In lieu of an abstract, here is a brief excerpt of the content:

Reviewed by:
  • Gold and Freedom: The Political Economy of Reconstruction by Nicolas Barreyre
  • Dustin McLochlin
Gold and Freedom: The Political Economy of Reconstruction. By Nicolas Barreyre. Translated by Arthur Goldhammer. (Charlottesville: University of Virginia Press, 2015. 319 pp. Cloth $39.50, isbn 978-0-8139-3749-6.)

Nicolas Barreyre’s work is an exploratory look into how the money question affected political alignments and policies during Reconstruction. The economic debate of the post‒Civil War era rested more on the question of currency than tariffs. When many politicians believed that gold (and, to a lesser extent, silver) was a God-ordained basis for the money supply, the continuing presence of “greenbacks” brought unhealthy inflation. Secretary of the Treasury Hugh McCulloch therefore set the nation on the path of contracting the greenback supply until the available paper money matched convertibility to gold. Not only did this spark a debate between inflationists and deflationists, but it also reignited the nation’s long-standing question of local versus federal control.

Barreyre does a wonderful job of explaining how economic concerns inevitably led to a West versus Northeast battle, but he does so with an eye toward nuance. It is not just that farmers were out West and industrial businessmen were in the Northeast; each section had varying interests in the money question that led to unique compromises regarding Reconstruction that were not always confined within party ideology. In fact, he deftly shows how these sectional concerns over the money issue led to a surprisingly potent northern Democratic contingent despite the affiliation of that party with the Confederate rebellion. This is where Ohio becomes a battleground in Barreyre’s work. Ohioan George H. Pendleton used the money question in 1867 to swing a local election in Ohio toward the Democrats by connecting antiblack suffrage sentiment with antifederalism since, in his estimate, Mc-Culloch autocratically deflated the currency. After this successful campaign, northern Democrats teamed with southern Democrats to pass the Suspension Act, forbidding McCulloch from further greenback contraction.

This momentary victory for the Democrats opened the door to a new development in the Republican Party that would have far-reaching consequences. A group of northeastern Republicans supported McCulloch while opposing the impeachment of Andrew Johnson, a move they made because of Johnson’s support of McCulloch. Although this was a minority within the Republican Party, it showed the beginning of a trend that would subvert Reconstruction to currency concerns since these Republicans willingly accepted Johnson’s roadblocks toward Reconstruction in hopes of maintaining McCulloch in the Treasury. [End Page 89]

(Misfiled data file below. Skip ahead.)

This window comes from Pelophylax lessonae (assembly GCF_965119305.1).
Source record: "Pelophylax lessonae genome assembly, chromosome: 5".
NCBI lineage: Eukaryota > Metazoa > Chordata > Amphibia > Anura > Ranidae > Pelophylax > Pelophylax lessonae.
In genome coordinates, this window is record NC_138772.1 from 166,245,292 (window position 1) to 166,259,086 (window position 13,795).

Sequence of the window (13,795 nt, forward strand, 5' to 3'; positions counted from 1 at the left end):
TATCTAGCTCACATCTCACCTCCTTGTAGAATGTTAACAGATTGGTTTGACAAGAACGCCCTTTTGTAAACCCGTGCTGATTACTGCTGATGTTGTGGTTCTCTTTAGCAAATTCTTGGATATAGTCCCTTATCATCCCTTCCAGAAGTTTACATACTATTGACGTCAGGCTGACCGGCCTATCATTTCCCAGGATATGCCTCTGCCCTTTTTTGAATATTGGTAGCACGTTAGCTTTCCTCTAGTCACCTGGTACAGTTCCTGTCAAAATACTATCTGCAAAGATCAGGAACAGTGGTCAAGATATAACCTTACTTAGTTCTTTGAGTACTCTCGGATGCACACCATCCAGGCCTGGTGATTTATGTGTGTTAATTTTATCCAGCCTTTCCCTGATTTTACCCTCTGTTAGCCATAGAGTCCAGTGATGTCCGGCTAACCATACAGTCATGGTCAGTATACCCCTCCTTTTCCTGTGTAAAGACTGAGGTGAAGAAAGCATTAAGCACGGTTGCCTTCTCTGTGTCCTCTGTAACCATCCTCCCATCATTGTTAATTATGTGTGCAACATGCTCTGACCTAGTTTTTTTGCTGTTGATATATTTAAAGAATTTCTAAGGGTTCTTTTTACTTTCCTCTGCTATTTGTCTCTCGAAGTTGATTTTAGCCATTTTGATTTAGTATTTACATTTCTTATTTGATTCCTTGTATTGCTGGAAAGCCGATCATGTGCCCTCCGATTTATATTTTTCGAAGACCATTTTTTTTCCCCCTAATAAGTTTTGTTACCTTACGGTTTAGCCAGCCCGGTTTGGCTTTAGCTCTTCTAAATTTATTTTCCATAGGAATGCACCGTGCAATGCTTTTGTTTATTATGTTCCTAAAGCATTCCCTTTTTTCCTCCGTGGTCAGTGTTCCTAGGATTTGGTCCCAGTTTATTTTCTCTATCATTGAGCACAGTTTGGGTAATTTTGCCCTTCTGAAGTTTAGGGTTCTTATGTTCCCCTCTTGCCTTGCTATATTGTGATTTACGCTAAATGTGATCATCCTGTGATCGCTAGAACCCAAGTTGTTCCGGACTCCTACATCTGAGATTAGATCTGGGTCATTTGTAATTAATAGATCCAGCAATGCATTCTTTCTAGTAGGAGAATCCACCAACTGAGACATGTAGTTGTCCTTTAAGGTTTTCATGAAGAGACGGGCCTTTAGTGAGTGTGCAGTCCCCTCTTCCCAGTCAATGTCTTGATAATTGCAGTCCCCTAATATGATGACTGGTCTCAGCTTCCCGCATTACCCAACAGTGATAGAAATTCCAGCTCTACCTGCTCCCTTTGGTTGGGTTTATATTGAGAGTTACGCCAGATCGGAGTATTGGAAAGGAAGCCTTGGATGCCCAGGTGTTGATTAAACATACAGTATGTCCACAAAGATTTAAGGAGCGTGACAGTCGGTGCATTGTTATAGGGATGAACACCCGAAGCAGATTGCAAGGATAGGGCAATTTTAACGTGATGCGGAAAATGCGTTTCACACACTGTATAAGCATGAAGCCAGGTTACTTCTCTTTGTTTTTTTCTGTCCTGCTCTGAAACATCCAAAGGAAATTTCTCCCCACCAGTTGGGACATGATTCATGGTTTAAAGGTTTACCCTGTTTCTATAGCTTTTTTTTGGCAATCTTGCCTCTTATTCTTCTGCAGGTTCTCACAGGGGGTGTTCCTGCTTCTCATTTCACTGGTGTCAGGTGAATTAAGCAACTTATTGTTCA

Barreyre’s work is so thorough and well researched that I found my only annoyance was with his tendency to overexplain his point. For example, in Chapter 4 he repetitively explains that the Military Reconstruction Act (MRA) allowed Congress to manipulate southern policy without causing ruptures between midwestern and northeastern Republicans. Although this detracts slightly from the experience of reading his work, it does not detract from the major points he makes. Using the Bankruptcy Act of 1867 as an example, he deftly explains how northeastern Republicans found a way to seize southern lands to settle debts through the MRA without passing a bill that might be used to do the same in the West.

After years of slowly dismantling the Reconstruction effort during the Grant years, the election of Rutherford B. Hayes brought a dramatic finale to federal attempts at upholding black rights in the South. Hayes’s ascendancy into the national spotlight came while running for an unprecedented third term as Ohio’s governor. Since the money question divided Ohio, Hayes diverted attention from his belief in the gold standard by pointing to New York Democrats allowing public assistance for parochial schools. Ohio had no such controversy outside of allowing Catholic priests to serve in prisons and mental hospitals, but Hayes won the gubernatorial race by exploiting this issue. When Republicans met to nominate their candidate for the general election, Hayes’s campaign showed the party could overcome a divisive hard-money stance.

Although Washington slowly ended Reconstruction efforts throughout Grant’s administration, its official end with regard to federal intervention came with the election in 1876. At that point the Republican...

pdf

Additional Information

ISSN
1934-6042
Print ISSN
0030-0934
Pages
pp. 89-90
Launched on MUSE
2017-02-02
Open Access
No
Back To Top

This website uses cookies to ensure you get the best experience on our website. Without cookies your experience may not be seamless.